Background-Vascular aging results in stiffer arteries and may have a role in the development of cardiovascular disease (CVD). Arterial stiffness index (ASI), measured by finger photoplethysmography, and pulse pressure (PP) are 2 independent vascular aging indices. We investigated whether ASI or PP predict new-onset CVD and mortality in a large community-based population.
Methods and Results-We studied 169613 UK Biobank participants (mean age 56.8years; 45.8% males) who underwent ASI measurement and blood pressure measurement for PP calculation. MeanSD ASI was 9.30 +/- 3.1m/s and mean +/- SD PP was 50.98 +/- 13.2mmHg. During a median disease follow-up of 2.8years (interquartile range 1.4-4.0), 18190 participants developed CVD, of which 1587 myocardial infarction (MI), 4326 coronary heart disease, 1192 heart failure, and 1319 stroke. During a median mortality follow-up of 6.1years (interquartile range 5.8-6.3), 3678 participants died, of which 1180 of CVD. Higher ASI was associated with increased risk of overall CVD (unadjusted hazard ratio 1.27; 95% confidence interval [CI], 1.25-1.28), myocardial infarction (1.38; 95% CI, 1.32-1.44), coronary heart disease (1.31; 95% CI, 1.27-1.34), and heart failure (1.31; 95% CI 1.24-1.37). ASI also predicted mortality (all-cause, CVD, other). Higher PP was associated with overall CVD (1.57; 95% CI, 1.55-1.59), myocardial infarction (1.48; 95% CI, 1.42-1.54), coronary heart disease (1.47; 95% CI, 1.43-1.50), heart failure (1.47; 95% CI, 1.40-1.55), and CVD mortality (1.47; 95% CI, 1.40-1.55). PP improved risk reclassification of CVD in a non-laboratory-based Framingham Risk Score by 5.4%, ASI by 2.3%.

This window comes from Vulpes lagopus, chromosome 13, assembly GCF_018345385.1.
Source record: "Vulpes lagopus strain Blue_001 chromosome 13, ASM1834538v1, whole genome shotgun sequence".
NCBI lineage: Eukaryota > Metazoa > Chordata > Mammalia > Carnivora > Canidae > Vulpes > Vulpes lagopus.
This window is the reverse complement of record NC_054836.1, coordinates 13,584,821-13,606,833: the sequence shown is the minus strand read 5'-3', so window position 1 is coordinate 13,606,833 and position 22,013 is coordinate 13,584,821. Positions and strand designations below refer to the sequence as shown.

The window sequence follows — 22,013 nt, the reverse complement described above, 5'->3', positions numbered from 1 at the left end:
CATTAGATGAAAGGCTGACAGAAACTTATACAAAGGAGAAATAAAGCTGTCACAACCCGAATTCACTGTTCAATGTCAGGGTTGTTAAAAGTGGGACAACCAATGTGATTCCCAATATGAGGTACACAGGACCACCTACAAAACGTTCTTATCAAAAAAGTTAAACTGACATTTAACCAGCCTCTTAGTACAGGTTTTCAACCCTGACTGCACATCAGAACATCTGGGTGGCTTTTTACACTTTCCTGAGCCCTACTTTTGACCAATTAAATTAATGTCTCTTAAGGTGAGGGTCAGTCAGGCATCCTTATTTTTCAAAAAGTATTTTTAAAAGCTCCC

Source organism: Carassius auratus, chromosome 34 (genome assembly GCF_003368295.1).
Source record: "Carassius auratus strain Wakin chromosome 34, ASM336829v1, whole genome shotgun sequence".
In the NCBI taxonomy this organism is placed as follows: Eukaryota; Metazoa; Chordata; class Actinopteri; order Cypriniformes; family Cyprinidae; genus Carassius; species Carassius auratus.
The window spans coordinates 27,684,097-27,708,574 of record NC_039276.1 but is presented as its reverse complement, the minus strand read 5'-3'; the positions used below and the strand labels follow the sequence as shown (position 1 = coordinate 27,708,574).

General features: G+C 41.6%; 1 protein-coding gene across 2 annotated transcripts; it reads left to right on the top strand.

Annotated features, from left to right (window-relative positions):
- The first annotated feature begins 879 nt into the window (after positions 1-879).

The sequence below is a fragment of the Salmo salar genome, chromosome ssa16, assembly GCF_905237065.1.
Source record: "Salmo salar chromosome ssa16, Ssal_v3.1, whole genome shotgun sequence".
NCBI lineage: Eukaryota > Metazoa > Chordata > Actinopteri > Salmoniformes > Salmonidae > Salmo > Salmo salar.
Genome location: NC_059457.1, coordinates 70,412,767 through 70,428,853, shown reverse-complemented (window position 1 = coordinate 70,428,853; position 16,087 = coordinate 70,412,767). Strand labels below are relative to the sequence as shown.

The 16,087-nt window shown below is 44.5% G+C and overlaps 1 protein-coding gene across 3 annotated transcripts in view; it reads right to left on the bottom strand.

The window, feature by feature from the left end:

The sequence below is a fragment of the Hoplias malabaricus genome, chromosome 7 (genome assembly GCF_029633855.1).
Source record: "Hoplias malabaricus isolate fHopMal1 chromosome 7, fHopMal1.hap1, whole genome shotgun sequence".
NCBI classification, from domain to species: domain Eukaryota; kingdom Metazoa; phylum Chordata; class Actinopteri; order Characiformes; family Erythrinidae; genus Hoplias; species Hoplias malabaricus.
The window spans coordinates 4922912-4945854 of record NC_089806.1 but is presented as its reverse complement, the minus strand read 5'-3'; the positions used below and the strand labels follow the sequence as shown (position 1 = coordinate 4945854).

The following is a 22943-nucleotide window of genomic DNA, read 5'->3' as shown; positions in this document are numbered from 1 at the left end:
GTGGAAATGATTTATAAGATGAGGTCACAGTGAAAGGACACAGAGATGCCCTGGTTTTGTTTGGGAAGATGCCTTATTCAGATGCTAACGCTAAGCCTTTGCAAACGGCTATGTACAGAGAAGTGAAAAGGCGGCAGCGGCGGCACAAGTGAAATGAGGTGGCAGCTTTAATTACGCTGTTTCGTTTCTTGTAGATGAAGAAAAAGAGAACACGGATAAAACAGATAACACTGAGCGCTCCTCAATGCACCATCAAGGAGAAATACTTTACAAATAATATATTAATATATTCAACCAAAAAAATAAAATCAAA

Conclusions-ASI and PP are independent predictors of CVD and mortality outcomes. Although both improved risk prediction for new-onset disease, PP appears to have a larger clinical value than ASI.